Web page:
tokenizer = nemo_nlp.data.YouTokenToMeTokenizer(
    model_path=f"{args.data_dir}/{args.src_tokenizer_model}")
vocab_size = 8 * math.ceil(tokenizer.vocab_size / 8)

Tip

To leverage the best GPU utilization and mixed precision speedup, make sure that the vocabulary size (as well as all sizes in the model) is divisible by 8.

If the source language differs from the target language a lot, then we should use different tokenizers for them. For example, if the source language is English and the target language is Chinese, we can use YouTokenToMeTokenizer for source and CharTokenizer for target. This means the input of the model are English BPEs and the output of the model are Chinese characters.

src_tokenizer = nemo_nlp.data.YouTokenToMeTokenizer(
    model_path=f"{args.data_dir}/{args.src_tokenizer_model}")
tgt_tokenizer = nemo_nlp.data.CharTokenizer(
    vocab_path=f"{args.data_dir}/{args.tgt_tokenizer_model}")

Tip

You should pass the path of the vocabulary file to the CharTokenizer. The vocabulary file should contain the characters of the corresponding language.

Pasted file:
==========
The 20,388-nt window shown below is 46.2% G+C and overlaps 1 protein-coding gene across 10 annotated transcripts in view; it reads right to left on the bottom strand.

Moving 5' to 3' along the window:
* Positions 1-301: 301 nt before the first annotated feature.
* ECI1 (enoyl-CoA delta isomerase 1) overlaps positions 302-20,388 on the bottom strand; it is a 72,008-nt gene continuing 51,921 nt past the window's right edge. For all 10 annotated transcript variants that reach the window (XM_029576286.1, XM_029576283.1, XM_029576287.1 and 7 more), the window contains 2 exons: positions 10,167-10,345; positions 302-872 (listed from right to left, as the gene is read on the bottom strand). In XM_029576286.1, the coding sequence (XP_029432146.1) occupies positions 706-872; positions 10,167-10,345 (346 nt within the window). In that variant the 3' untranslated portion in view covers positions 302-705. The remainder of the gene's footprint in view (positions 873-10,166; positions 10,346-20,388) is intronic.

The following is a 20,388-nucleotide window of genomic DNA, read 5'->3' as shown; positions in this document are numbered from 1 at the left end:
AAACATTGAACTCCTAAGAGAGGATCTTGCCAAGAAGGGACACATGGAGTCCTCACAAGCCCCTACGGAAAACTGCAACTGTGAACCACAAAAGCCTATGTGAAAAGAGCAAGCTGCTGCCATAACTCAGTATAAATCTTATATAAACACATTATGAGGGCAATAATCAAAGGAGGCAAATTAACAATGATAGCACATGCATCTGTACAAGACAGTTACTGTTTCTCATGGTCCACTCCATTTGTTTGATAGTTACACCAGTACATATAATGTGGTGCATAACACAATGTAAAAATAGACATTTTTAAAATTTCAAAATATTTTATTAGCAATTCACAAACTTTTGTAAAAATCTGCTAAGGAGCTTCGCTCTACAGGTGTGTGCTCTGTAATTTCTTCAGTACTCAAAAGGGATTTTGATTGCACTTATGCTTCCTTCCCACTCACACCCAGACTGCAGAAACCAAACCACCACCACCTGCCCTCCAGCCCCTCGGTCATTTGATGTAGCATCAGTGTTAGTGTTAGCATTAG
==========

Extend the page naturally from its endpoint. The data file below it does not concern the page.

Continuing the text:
Next, we define all Neural Modules necessary for our model:

  • Transformer Encoder and Decoder.

  • TokenClassifier for mapping output of the decoder into probability distribution over vocabulary.

  • Beam Search module for generating translations.

  • Loss function (cross entropy with label smoothing regularization).

encoder = nemo_nlp.nm.trainables.TransformerEncoderNM(**encoder_params)
decoder = nemo_nlp.nm.trainables.TransformerDecoderNM(**decoder_params)
log_softmax = nemo_nlp.nm.trainables.TokenClassifier(**token_classifier_params)
beam_search = nemo_nlp.nm.trainables.BeamSearchTranslatorNM(**beam_search_params)
loss = nemo_nlp.nm.losses.SmoothedCrossEntropyLoss(pad_id=tgt_tokenizer.pad_id, label_smoothing=args.label_smoothing)

Following Press and Wolf, 2016 [NLP-NMT4], we also tie the parameters of embedding and softmax layers:

log_softmax.tie_weights_with(
        encoder,
        weight_names=["mlp.last_linear_layer.weight"],
        name2name_and_transform={
            "mlp.last_linear_layer.weight": ("embedding_layer.token_embedding.weight", WeightShareTransform.SAME)
        },
    )
decoder.tie_weights_with(
    encoder,
    weight_names=["embedding_layer.token_embedding.weight"],
    name2name_and_transform={
        "embedding_layer.token_embedding.weight": (
            "embedding_layer.token_embedding.weight",
            WeightShareTransform.SAME,
        )
    },
)

Note

You should not tie the parameters if you use different tokenizers for source and target.